Moshe Silver
Moshe Silver
Yours for a better world

The Weight of Gold – A Full Accounting

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When I helped guide a young Christian business associate through a spiritual crisis, little did we know that it would result in a life-altering book. The Weight of Gold brings out the Torah’s universal messages for personal growth and social justice, showing that the Torah is indeed the User’s Guide to the human soul. Follow this blog each week for new insights into this ancient text. The book is now available through Amazon and in select bookstores. All profits from book sales are contributed to charity. See at:

Parashat Vayakhel – Pekudei
I have finally found a place to live
Just like I never could before
And I know I don’t have much to give,
But soon I’ll open any door
– Eric Clapton (Blind Faith), “The Presence of the Lord”

This week’s portion opens with the laws of the Sabbath, then shifts to a detailed description of the making of the Tabernacle’s elements and furnishings. The Sabbath is the crowning moment of Creation; it is reflected in the Tabernacle, the fulcrum that brings humans into partnership with God. God makes time, which we sanctify by observing the Sabbath. God also makes the world of space and motion, where we now build a physical Tabernacle that will be sanctified by God’s Presence. The Tabernacle’s parts are listed here, and they will be fastened together and the final structure erected in the next Torah portion. Thus, the Tabernacle reenacts Creation as the concrete enactment of our partnership with God.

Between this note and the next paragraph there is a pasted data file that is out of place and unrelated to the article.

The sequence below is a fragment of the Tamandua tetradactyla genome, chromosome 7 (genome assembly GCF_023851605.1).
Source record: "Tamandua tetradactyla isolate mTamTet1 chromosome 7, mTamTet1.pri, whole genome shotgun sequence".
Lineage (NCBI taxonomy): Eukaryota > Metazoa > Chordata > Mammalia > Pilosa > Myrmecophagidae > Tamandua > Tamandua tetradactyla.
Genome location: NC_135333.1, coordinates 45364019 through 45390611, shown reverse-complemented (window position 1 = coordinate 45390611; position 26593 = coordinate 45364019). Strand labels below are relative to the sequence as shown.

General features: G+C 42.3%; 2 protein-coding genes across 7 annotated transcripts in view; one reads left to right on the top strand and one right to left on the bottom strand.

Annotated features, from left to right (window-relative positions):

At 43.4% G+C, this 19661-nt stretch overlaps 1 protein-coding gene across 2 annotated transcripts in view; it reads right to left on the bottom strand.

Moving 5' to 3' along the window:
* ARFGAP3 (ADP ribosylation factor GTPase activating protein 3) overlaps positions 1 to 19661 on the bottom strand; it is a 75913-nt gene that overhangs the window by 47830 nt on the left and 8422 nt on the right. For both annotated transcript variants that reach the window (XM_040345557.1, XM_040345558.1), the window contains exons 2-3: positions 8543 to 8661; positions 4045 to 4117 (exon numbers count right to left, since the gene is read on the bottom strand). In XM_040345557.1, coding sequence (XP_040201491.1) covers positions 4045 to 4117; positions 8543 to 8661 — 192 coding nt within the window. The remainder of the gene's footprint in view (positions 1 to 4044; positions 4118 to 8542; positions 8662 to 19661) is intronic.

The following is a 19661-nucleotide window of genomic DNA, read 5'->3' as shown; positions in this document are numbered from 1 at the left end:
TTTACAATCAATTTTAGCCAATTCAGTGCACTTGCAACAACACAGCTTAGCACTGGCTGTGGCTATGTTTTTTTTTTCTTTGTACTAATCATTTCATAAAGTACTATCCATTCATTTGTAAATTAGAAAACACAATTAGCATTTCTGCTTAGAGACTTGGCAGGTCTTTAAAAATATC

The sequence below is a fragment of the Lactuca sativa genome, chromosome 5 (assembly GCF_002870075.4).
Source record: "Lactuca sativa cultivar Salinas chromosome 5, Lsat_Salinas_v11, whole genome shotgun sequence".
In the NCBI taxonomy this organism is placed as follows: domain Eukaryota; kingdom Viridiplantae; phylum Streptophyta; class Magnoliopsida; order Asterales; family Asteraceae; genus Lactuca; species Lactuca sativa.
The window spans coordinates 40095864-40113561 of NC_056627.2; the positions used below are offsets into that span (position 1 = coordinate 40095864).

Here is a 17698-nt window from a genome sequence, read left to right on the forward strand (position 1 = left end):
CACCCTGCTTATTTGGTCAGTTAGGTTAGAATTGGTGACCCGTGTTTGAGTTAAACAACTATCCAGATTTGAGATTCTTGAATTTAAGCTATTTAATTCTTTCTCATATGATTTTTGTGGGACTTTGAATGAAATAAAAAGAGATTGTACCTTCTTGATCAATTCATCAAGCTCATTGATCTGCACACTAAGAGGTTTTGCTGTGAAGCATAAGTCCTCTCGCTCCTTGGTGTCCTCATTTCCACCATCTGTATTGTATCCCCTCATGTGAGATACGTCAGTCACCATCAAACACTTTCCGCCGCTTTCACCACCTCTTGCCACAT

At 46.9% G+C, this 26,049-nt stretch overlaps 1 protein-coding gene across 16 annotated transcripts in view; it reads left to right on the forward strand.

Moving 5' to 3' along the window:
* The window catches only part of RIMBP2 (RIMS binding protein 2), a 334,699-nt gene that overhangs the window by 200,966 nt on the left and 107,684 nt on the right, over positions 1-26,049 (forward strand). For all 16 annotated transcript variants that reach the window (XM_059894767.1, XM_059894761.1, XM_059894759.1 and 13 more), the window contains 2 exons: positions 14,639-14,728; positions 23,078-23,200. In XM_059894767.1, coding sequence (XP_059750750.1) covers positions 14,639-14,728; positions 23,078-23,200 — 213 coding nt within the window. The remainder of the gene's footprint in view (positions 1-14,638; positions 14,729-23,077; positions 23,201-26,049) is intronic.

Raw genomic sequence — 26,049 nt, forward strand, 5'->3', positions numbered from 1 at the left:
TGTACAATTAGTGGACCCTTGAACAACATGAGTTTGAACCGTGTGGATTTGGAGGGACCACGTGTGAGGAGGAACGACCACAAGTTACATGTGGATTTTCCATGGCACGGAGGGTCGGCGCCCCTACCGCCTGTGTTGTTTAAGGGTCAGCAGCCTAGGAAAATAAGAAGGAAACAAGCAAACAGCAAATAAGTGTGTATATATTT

The Tabernacle differs from the Creation in Genesis. There, the consequences of Creation play out as the world of space, time, and motion starts behaving differently from the way it is intended to behave. This is every creator’s experience – and every parent’s. We envision a perfect design; which, however, never quite translates into execution. Disorder is an unavoidable concomitant of every creative act, and of God’s Creation no less than ours.

This may not always be obvious to us in the natural world, but it emerges blatantly once humans enter the picture. The natural world’s constraints of sequence force us into the thornbush of free choice, where to choose one thing is necessarily to forsake another. We cannot both stand still and move at the same time; we cannot be both asleep and awake; we cannot both slay and protect, cannot both speak and be silent. This interplay of desire paired with loss, of success tinged by eternal disappointment – longing for what can never be – lies at the heart of the human condition.

The primary consequence of every human act of creation is that the physical, created thing is going to be different from the envisioned image and plan. This same tension plagues God’s Creation, with the highest level of misunderstanding, of disobedience and error, reserved for humans. Unlike God’s act of Creation, which it reflects, the Tabernacle will be perfect in every dimension, unerringly balanced and exquisitely executed. Paradoxically, the Torah uses this state of perfect equilibrium to underscore the superiority of God’s perfect Creation: balance equals stagnation; a perfectly balanced Creation is the result of artifice. God creates, while humans merely make. We take finished pieces of God’s creating and fashion them into an immovable piece. The very exactness with which the Tabernacle is executed announces its inferiority. God’s creative force flows eternally through all things; the creative work of building the Tabernacle takes place once, during the lifetimes of its builders. They die, and the structure remains because, in a cosmic sense, it too is dead.

The Tabernacle is the focal activity by which the Israelites bind themselves to God in the wilderness. By reenacting God’s work of Creation, we both embrace and enact our eagerness to take on what the rabbis call the yoke of Torah, our acceptance of our obligations as God’s servants.